Our firm handles all manner of insurance defense and litigation cases, including “bad faith” claims. Courts and legislatures have held, in almost every state, that regardless of what the policy says there is an inherent obligation every insurance policy to act in good faith. Insureds must cooperate with their insurers in the defense of claims, and insurers must consider the insured’s interest in deciding whether to compromise, pay, and/or litigate a claim. In particular, Georgia and Alabama courts regard the relationship between insurance companies and their policyholders as something akin to a fiduciary relationship requiring each party engage in trust and good faith in upholding the obligations required of them under the policy. In general, bad faith on the part of insurance companies constitutes delaying, withholding, or denying the policyholder benefits that are based on legitimate claims filed under valid insurance policies.
This most often comes up when a liability insurer refuses to settle a claim for which there is clear liability within the policy limits, thus exposing the policyholder and/or other insureds to an excess verdict. However, if a healthcare insurer refuses to pay for a covered treatment or benefit, then this too could be regarded as “bad faith.” It is also considered “bad faith” when a liability insurer refuses to defend its insured concerning a covered matter. The denial of any covered benefit could create a “bad faith scenario” for an insurer, just as refusing to cooperate with the investigation of a claim and/or the defense offered by an insurer could be bad faith on the part of the insured.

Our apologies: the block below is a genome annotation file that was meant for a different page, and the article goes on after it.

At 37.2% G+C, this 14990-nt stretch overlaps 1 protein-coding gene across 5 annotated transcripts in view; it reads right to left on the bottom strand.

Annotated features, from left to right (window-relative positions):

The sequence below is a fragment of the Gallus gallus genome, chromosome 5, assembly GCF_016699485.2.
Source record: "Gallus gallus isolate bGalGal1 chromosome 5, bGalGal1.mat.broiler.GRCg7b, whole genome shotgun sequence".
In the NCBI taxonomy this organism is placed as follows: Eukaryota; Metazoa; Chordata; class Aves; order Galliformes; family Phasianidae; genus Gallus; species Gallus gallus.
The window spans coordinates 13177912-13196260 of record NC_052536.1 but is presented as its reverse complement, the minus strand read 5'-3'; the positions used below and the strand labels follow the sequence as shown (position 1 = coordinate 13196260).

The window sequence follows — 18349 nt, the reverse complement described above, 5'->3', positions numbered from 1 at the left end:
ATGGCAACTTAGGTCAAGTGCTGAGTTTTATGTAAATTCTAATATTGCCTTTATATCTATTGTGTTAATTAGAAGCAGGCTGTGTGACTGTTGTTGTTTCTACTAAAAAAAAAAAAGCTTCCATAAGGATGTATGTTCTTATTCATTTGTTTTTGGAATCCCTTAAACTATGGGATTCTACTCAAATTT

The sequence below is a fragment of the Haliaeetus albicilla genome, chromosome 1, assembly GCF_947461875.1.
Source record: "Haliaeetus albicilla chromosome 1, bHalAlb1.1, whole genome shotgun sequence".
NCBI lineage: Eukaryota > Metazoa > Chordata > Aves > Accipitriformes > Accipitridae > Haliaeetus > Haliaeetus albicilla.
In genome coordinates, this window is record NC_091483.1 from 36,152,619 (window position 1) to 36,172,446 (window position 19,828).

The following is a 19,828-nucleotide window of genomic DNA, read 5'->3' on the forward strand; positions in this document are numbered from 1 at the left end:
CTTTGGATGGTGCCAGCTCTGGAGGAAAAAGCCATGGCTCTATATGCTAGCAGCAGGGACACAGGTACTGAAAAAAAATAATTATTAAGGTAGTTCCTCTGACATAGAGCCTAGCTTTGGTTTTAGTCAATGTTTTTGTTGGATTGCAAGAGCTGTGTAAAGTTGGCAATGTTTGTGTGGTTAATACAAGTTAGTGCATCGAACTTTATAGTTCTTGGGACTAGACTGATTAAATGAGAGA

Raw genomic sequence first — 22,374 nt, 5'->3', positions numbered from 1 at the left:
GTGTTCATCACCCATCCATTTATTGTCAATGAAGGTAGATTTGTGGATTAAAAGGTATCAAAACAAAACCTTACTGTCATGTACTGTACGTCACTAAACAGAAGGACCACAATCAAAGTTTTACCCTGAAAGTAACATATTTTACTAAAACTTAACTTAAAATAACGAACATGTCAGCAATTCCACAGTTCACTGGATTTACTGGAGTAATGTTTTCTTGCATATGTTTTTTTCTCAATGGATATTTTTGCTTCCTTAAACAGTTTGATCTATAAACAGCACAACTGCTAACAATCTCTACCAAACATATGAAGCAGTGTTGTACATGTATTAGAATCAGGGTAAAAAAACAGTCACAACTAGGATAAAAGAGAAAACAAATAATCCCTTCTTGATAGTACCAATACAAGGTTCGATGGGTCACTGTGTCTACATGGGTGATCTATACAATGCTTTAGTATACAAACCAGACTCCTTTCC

Our attorneys can effectively advise on how to prevent bad faith claims and exposures. If it is unclear whether a matter is covered, then we are available to offer guidance often in the form of a legal “opinion” letter as to whether the matter in question is covered by the policy. Sometimes the best course of action is a petition for declaratory relief (i.e., asking a Court to decide whether the matter in question is or is not covered). Sometimes it is best to file an interpleader, which involves paying money into the registry of a court and letting it decide which of several stakeholders are entitled to the funds. However, when it is too late for prevention, we are also able to assist in defending bad faith litigation and mitigating the exposure.
Whatever the situation, we are here when you need us. Whether you have a potential bad faith claim or exposure, or whether the matter is already in litigation, contact us today.